In the cancer trenches

Four researchers receive grants; Queen’s announces new clinical trial

The new clinical trial was announced Monday.
Image by: Chloe Sobel
The new clinical trial was announced Monday.

With a new clinical trial for lung cancer patients set to begin and four separate grants received by cancer researchers, Queen’s is looking to improve the outlook for cancer patients.

The NCIC Clinical Trials Group (NCIC CTG) announced Monday that it’s developed and will lead an international clinical trial for patients with non-small cell lung cancer who have already undergone surgery and chemotherapy.

Non-small cell lung cancer makes up 80 to 85 per cent of all lung cancer cases.

The drug being tested, MEDI4736, was developed by AstraZeneca as part of a class of drugs that improves the immune system’s ability to recognize and fight cancer cells. The trial is open to 1,100 patients.

Dr. Janet Dancey, director of the NCIC CTG, said the time period from the trial idea being suggested by investigators to putting together a regulatory package for Health Canada was about three and a half to four months, adding that this was “incredibly fast”.

“Just trying to have collaborations, not just with AstraZeneca but with all of these different countries and groups and the investigators in these different countries, all of that had to mesh as well,” she said.

“But it’s the excitement being generated about testing this agent in lung cancer patients that just pulled everybody together.”

She said the trial is built around figuring out whether the new treatment will improve the long-term survival of lung cancer patients, who she said “desperately” need better treatments.

“Currently, too many people who are diagnosed with lung cancer still unfortunately aren’t cured, so this is really an opportunity to try to improve the outcomes for those patients — first in the context of a trial like this, and, if it’s successful, then it will become standard of care,” she said.

“We have an opportunity to do that, to really impact our patients’ lives.”

In addition to the trial announcement, four cancer researchers at Queen’s have each received grants from the Cancer Research Society.

Madhuri Koti, a researcher in the department of Biomedical and Molecular Sciences, and Bruce Elliott, Peter Greer and Lois Mulligan, all in the department of Pathology and Molecular Medicine, each received $120,000.

Their projects all deal with basic cancer research, and their labs involve an “extensive population” of graduate students and postdoctoral fellows, according to Mulligan.

“I think we’re all funded in projects that have a relationship to the spread of cancer and metastasis of cancer, so each of the projects is separate,” Mulligan said. “The overall theme of all of them is looking at how cancer spreads and a portion of that comes out of the fact that [Queen’s] is a very good spot to be doing a translational and a transdisciplinary research project.”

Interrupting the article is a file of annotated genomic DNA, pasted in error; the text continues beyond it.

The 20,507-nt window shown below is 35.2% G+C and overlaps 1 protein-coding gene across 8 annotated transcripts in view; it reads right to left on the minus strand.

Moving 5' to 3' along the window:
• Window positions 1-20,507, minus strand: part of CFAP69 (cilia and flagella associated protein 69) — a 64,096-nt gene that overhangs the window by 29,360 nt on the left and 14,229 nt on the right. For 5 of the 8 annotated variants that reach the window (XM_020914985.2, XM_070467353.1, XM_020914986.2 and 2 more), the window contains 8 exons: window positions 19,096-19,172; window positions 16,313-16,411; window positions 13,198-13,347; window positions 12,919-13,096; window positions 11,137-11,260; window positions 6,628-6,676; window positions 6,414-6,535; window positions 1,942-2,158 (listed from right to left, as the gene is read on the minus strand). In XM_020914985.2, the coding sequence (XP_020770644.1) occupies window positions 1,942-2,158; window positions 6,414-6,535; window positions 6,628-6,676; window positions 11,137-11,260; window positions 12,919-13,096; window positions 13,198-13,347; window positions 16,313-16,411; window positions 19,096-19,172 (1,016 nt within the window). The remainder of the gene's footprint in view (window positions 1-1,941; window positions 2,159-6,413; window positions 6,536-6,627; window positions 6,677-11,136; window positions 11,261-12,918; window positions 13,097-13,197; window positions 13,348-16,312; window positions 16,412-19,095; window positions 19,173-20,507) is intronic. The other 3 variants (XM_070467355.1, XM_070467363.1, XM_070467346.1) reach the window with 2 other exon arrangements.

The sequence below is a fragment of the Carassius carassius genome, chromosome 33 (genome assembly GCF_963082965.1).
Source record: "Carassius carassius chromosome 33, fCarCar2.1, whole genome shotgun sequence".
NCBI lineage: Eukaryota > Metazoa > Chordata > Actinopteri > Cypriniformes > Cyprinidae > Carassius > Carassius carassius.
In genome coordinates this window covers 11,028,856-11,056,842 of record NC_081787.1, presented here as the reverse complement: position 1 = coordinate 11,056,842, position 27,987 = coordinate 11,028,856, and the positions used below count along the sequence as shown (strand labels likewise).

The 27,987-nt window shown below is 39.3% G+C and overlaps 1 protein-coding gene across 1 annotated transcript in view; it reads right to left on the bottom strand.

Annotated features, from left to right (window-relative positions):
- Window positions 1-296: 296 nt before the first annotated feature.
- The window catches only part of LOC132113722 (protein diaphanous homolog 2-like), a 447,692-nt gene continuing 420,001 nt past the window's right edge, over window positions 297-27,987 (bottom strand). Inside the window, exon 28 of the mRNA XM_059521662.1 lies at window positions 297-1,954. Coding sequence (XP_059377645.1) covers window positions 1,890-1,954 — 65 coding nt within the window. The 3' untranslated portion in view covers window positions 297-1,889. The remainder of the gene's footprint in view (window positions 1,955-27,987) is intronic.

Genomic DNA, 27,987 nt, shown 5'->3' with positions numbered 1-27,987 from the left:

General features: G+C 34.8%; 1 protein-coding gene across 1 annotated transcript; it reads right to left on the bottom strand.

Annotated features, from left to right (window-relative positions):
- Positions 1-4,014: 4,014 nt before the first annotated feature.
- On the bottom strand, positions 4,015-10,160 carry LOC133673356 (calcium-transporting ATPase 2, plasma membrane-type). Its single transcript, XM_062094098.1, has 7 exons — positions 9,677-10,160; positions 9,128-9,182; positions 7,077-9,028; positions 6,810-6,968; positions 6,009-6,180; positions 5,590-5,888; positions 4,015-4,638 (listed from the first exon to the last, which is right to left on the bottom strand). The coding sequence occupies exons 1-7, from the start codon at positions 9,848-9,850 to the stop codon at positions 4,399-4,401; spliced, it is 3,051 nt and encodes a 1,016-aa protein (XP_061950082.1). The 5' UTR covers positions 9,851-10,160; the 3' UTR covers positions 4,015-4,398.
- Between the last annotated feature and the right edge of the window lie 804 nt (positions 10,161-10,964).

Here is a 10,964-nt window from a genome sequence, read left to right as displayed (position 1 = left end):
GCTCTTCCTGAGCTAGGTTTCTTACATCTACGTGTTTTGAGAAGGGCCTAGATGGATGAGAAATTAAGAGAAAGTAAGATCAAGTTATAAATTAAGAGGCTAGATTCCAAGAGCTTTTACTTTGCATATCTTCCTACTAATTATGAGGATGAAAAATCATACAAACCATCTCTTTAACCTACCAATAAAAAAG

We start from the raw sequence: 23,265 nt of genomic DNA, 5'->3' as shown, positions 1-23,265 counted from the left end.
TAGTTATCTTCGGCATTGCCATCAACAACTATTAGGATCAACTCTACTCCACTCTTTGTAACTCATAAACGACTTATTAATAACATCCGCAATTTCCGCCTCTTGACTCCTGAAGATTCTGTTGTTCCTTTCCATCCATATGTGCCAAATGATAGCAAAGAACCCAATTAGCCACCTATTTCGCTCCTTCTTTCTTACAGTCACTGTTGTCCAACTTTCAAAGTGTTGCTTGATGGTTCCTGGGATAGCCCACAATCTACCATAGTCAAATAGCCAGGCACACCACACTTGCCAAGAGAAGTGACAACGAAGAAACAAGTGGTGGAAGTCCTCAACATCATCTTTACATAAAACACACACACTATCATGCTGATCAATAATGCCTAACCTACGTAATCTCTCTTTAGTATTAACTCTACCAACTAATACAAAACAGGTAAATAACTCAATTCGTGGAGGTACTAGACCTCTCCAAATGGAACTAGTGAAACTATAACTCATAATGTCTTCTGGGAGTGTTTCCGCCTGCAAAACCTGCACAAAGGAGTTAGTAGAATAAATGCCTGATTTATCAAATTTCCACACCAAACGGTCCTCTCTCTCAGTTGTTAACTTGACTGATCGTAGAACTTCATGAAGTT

Mulligan, Greer and Elliott all spoke of the importance of basic research, with Mulligan saying that the Cancer Research Society is one of just a few remaining Canadian agencies that funds basic research nationally.

“The funding that they give out is not large and it’s not extended, but it’s extremely valuable,” she said.

“It’s the starting point for many, many of these important research projects. Queen’s has been very successful this year with CRS funding and I think that’s a good recognition of the quality of research that’s gone on and the potential impact of the research that is peer-reviewed by scientists across the country.”

She added that even though what funding the Society does give out is valuable, cancer researchers can “always do more with more”.

The ideas and information developed in basic research — for example, the mechanisms associated with the development and spread of cancer — form the basis for development by the pharmaceutical industry, often with much larger sums of money than basic research receives, Greer said.

“That’s getting into the trenches, really, of cancer biology, and pharmaceutical companies don’t do that, they wait for us to do that,” Greer said.

“And then we bang our heads on the wall for, sometimes, a whole career, and if we’re lucky we find a few things that may get ultimately translated into a novel therapeutic.”

He said thanks to belt-tightening, there’s an increasing emphasis on the most high-impact research, pushing scientists to pick “low-hanging fruit”.

“If we just put all of our emphasis on trying to — to use another bad metaphor, pick the low-hanging fruit, then what’ll happen is in another five, 10, 15 years, that’s it, there is no more low-hanging fruit,” he said.

“And the infrastructure, the people that have the knowledge to do this sort of thing or train the next generation of people who have the knowledge to do that — it will have been depleted.”

— With files from Jacob Rosen


cancer, Research

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